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 Message
    From: jmsatb5@aol.com
 Subject: Re: Attn: JMS Adding novel outlines to the 15th script volume.
      To: rec.arts.sf.tv.babylon5.moderated  
    Date: 10/3/2005 3:21:58 PM  

Message 1 in thread 

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NIght Marshal wrote:
> I was wondering if you still have the outlines for all the Dell Novels
> 1-9 and the three trilogies and if so would you think about adding them
> to the 15th Vol. I think it would be a great read. It would add some
> insight into why the novels came out the way they did. And it would be
> cool.
>
> Thanks much

In this case, since it impacts the work of others, and goes outside the
separation of rights provision under the WGA into foreign territory,
and it's not a script, which changes the mandate of the collection...I
don't feel it would be correct to do so. Only stuff directly relating
to the produced episodes should go in here.

jms
    From: jmsatb5@aol.com
 Subject: Re: Attn: JMS Adding novel outlines to the 15th script volume.
      To: rec.arts.sf.tv.babylon5.moderated  
    Date: 10/3/2005 9:22:18 PM  

Message 2 in thread 

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Jan wrote:
>
> In that case...how about the outline for "In the Beginning" (Or another of the
> TV movies)? 'Cause it'd be educational...'cause it's not the outlining we were
> taught in school and because it's fun to read!
>
> Jan
>

There isn't one. There aren't any for pretty much the whole of Babylon
5, at least in terms of my scripts.

I don't write outlines. Ever, if I can avoid it.

This is for one singular reason: my outlines suck. For me, the
characters aren't the characters until I'm in the script and hearing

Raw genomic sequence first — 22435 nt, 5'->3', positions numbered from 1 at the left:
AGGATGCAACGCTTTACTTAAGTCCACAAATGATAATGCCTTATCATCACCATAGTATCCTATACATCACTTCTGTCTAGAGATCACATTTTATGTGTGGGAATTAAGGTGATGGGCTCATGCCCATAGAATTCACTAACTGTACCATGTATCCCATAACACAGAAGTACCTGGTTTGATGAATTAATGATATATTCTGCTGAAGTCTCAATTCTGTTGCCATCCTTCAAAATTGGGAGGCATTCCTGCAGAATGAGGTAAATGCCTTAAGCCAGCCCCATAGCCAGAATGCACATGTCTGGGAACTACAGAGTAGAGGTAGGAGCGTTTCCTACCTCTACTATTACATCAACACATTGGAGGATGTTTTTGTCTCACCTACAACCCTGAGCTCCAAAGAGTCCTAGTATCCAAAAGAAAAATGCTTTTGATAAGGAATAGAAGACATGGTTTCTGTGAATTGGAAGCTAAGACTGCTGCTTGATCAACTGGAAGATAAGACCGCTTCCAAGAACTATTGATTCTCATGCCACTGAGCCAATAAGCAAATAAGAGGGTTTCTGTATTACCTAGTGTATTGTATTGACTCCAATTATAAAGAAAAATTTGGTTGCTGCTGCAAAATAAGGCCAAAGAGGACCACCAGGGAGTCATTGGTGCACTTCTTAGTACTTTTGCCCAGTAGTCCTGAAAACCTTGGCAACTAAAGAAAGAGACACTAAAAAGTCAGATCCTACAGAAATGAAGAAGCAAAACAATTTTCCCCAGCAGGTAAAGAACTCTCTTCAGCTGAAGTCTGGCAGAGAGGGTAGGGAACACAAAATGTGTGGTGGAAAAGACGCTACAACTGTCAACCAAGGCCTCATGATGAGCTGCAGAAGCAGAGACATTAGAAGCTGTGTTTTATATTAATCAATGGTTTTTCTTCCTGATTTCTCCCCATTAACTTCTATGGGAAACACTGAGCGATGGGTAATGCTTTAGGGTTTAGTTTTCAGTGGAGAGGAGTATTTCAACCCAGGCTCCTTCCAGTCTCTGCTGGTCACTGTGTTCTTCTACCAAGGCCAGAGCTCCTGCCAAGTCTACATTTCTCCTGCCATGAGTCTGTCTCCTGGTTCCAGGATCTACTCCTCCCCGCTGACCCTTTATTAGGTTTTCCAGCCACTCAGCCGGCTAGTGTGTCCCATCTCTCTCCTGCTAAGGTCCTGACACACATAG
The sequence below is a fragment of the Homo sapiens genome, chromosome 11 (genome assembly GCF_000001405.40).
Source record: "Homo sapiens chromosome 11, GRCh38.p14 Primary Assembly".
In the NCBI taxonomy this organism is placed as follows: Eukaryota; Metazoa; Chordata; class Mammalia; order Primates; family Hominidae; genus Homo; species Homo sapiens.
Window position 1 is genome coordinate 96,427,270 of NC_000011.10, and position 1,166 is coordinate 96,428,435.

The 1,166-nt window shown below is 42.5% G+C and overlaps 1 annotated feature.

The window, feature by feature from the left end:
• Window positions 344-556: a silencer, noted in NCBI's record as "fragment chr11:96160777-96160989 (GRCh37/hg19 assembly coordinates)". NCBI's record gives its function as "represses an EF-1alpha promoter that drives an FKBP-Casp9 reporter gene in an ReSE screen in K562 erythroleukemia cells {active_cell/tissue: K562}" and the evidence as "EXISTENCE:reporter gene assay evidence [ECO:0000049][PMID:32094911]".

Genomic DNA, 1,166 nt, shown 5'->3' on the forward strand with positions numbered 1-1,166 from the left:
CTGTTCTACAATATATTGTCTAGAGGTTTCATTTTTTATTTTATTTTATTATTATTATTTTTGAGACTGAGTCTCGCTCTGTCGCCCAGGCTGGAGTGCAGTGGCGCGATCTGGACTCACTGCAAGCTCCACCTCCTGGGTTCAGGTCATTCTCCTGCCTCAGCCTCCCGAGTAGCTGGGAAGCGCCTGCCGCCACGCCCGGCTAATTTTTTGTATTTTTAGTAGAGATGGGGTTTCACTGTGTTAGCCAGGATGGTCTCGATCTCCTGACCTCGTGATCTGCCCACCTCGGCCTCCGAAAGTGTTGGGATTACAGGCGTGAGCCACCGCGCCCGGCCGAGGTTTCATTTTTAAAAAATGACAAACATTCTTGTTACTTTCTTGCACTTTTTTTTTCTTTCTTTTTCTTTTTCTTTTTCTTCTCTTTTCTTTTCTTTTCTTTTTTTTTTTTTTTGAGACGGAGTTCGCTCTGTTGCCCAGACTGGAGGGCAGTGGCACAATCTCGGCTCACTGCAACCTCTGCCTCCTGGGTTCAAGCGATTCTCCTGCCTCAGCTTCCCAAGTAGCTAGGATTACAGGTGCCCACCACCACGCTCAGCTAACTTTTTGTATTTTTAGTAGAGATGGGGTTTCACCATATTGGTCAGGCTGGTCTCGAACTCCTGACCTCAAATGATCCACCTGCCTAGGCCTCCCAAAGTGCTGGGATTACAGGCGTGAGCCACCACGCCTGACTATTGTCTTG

them speaking. Otherwise it's all just moving pieces around the
plot-line. I write probably the worst outlines in the history of
really bad outlines.

So I don't write them. I tell the people I work with that I will write
the first draft as the outline for purposes of money and notes (meaning
I won't pull a "well, it's already written, so I can't change it" if
the studio has notes).

They're often a bit nervous about this initially...but very soon they
get on board with the idea. Because a script I write from an outline
is always, ALWAYS inferior to one written on the fly, because I lock
into what I thought of when I was just moving pieces around.

So I think there are a few from the very first season, but just the
most basic, shorthand kind of synopses...a page or two, just saying
what it's about and what the major themes are, not beat-by-beat.

Once they got past the anxiety of not getting outlines, I was free to
fly.

B5, Crusade, Jeremiah, on and on...I just don't write outlines. I sit
down at the computer, type FADE IN..and the rest follows. I've said it
before, I open up a window on that place and that time and just write
down what happens. I blast through to the end...type FADE OUT and out
the script goes, usually with only minor changes thereafter, usually to
accommodate production changes.

So all those scripts you have, Jan, that have FINAL DRAFT was also my
first draft and also the ONLY draft to that point...I would literally
start in on page 1 on a Monday, hit page 48 on a Tuesday or Wednesday,
hand it over to distribution...and what you have, is what came out, as
it came out.